7.62mm NATO AP and SLAP.
    PMC ULTRAMAG with brass bullet (but not copper).
    OMNISHOCK .38 Special with steel core.
    7.62x39 ammo with steel core bullets.

    ATF has specifically exempted the following rounds:

    5.56 SS109 and M855 NATO rounds, with a steel penetrator tip.
    .30-06 M2 AP ammo.


    WHAT FEDERAL RESTRICTIONS ARE PLACED ON AP AMMO?

    If you are NOT a (FFL) licensee under the Gun Control Act (an individual):
    It is: ok to OWN AP ammo
    ok to SELL AP ammo
    ok to BUY AP ammo
    ok to SHOOT AP ammo
    NOT ok to MAKE AP ammo (18 USC sec. 922(a)(7))
    NOT ok to IMPORT AP ammo (18 USC sec. 922(a)(7))
    The only persons who can make AP ammo are holders of a type 10
    FFL, also needed to make destructive devices, and ammunition for
    destructive devices. The only persons who can import AP ammo
    are holders of a type 11 FFL, who can also import DD's and ammo
    for DD's. The FFL's cost $1000 a year.

    If you are a licensed manufacturer or importer:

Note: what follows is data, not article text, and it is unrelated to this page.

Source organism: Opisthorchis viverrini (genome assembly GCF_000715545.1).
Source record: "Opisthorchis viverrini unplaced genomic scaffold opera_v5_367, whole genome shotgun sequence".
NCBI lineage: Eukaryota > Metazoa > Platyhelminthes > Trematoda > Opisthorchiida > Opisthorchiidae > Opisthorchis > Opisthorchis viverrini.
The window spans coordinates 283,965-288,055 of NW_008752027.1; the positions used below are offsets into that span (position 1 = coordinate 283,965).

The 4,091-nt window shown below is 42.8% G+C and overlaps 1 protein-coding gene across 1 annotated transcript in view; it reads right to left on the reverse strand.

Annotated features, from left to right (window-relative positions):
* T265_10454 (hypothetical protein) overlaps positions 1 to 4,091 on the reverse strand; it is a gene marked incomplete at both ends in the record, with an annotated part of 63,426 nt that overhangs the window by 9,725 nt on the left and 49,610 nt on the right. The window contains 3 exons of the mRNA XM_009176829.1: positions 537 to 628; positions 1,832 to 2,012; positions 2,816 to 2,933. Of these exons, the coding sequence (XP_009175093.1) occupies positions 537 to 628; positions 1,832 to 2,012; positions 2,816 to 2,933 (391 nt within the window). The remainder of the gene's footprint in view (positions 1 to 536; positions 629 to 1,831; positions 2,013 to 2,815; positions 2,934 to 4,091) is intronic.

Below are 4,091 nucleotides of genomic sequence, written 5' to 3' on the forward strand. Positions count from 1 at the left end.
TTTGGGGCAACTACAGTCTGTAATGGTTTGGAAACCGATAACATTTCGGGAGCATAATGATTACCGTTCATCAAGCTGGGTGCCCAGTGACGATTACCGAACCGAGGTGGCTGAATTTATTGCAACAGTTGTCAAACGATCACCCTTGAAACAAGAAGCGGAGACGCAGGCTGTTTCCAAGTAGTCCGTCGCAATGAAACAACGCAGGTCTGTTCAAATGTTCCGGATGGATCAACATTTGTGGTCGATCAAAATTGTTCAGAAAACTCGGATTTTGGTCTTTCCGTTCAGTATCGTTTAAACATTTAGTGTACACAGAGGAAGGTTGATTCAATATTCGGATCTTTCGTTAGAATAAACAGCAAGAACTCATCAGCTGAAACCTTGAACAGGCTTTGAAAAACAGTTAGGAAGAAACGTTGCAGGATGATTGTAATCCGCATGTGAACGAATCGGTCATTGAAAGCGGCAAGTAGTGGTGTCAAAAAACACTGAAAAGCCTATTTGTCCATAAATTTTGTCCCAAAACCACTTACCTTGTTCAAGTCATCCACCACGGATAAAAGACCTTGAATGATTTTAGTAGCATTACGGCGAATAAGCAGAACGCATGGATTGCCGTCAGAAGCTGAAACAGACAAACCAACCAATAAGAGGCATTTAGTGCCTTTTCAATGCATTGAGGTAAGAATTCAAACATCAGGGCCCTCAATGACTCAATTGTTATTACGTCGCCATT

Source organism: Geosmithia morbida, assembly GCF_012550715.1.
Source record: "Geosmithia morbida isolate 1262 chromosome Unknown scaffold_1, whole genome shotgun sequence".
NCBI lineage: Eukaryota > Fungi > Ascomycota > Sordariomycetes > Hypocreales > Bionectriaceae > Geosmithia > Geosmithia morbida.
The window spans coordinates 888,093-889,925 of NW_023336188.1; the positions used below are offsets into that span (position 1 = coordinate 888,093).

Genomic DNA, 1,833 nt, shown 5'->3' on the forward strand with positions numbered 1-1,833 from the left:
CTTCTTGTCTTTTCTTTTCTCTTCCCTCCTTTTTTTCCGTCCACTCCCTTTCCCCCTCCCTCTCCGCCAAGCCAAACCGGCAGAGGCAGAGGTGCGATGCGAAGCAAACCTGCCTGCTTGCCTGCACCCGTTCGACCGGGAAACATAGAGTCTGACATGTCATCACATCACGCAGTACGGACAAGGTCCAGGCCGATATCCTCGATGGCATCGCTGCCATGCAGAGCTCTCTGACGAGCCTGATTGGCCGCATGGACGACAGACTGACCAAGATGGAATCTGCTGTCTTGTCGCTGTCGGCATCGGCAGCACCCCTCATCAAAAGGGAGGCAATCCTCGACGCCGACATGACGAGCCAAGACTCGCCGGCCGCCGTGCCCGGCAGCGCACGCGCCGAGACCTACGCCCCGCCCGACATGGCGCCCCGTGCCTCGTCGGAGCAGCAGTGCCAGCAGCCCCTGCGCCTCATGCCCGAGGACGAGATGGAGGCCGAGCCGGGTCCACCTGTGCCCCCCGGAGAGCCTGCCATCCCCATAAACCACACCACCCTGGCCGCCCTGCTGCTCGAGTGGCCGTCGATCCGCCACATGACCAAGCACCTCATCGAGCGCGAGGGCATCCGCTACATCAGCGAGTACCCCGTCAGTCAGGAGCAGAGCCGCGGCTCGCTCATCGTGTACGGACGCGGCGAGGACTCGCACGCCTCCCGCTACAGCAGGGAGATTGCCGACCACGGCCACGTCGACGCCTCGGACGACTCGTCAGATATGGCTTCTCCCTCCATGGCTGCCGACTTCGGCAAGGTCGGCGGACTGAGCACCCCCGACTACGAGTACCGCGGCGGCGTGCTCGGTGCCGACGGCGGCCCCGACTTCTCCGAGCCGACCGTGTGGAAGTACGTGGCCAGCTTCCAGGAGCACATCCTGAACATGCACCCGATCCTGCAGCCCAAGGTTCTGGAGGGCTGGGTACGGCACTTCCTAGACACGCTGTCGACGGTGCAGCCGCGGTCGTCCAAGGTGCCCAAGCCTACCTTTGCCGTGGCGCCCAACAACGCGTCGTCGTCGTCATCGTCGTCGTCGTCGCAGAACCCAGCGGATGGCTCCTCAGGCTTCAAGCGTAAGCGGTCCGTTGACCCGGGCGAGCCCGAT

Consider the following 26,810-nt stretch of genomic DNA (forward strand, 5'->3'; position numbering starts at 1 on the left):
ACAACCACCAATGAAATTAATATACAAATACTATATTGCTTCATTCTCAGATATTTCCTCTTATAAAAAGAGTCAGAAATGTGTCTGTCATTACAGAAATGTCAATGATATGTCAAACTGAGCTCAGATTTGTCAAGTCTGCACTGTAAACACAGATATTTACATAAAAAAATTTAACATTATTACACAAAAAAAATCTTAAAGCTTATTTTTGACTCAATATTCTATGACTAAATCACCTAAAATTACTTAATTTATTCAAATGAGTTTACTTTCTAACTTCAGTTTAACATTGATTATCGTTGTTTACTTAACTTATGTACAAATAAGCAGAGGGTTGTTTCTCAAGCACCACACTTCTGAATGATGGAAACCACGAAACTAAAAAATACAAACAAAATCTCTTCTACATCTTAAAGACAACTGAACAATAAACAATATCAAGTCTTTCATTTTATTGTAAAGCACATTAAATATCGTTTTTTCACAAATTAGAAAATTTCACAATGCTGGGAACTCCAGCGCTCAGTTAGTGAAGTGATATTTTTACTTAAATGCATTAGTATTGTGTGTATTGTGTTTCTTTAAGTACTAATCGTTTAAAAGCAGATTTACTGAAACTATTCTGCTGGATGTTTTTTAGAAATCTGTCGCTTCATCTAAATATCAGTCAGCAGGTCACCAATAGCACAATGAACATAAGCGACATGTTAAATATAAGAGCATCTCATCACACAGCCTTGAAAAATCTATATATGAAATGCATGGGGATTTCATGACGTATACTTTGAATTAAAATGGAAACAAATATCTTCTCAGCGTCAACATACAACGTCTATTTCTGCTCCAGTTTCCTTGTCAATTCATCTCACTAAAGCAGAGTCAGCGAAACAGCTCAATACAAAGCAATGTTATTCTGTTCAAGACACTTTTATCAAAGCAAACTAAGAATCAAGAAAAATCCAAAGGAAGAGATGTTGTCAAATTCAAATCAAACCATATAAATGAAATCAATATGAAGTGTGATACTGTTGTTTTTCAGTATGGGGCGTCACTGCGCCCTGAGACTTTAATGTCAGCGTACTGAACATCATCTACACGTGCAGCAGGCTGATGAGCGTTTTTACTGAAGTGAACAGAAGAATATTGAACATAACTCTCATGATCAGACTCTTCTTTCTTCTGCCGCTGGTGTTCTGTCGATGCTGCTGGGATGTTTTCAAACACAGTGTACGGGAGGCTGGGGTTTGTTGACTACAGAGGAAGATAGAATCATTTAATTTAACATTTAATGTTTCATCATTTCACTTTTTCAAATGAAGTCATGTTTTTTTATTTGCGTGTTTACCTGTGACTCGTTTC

NOT ok to SELL or DELIVER AP ammo (18 USC sec. 922(a)(8)
    (with exceptions for making/importing for law enforcement, export, or R&D).
    No additional restrictions, except as listed below. This applies
    not only to holders of type 10 and 11 FFL's, but also type 7 and 8
    FFL's (makers and importers of guns other than DD's), as well as
    holders of a type 06 FFL (maker of ammo other than for DD's).

    If you are a licensed dealer, manufacturer, importer or collector:
    NOT ok to SELL or DELIVER AP ammo without keeping a record of the sale, similar
    to the bound book record for firearm sales. (18 USC sec. 922(b)(5)).
    No additional restriction, except on dealers as noted below.
    The records required to kept on sale or delivery of AP ammo need only
    be kept for two years, not twenty years, like firearm records. See
    27 CFR sec. 178.121, and 27 CFR sec. 178.125.

    18 USC sec. 923(e) allows the revocation of a dealer's FFL
    for willfully transferring AP ammo, with exceptions for sales to law
    enforcement and so on. This is dealers only; holders of a collector
    FFL (type 03) may willfully transfer AP ammo if they wish, but must comply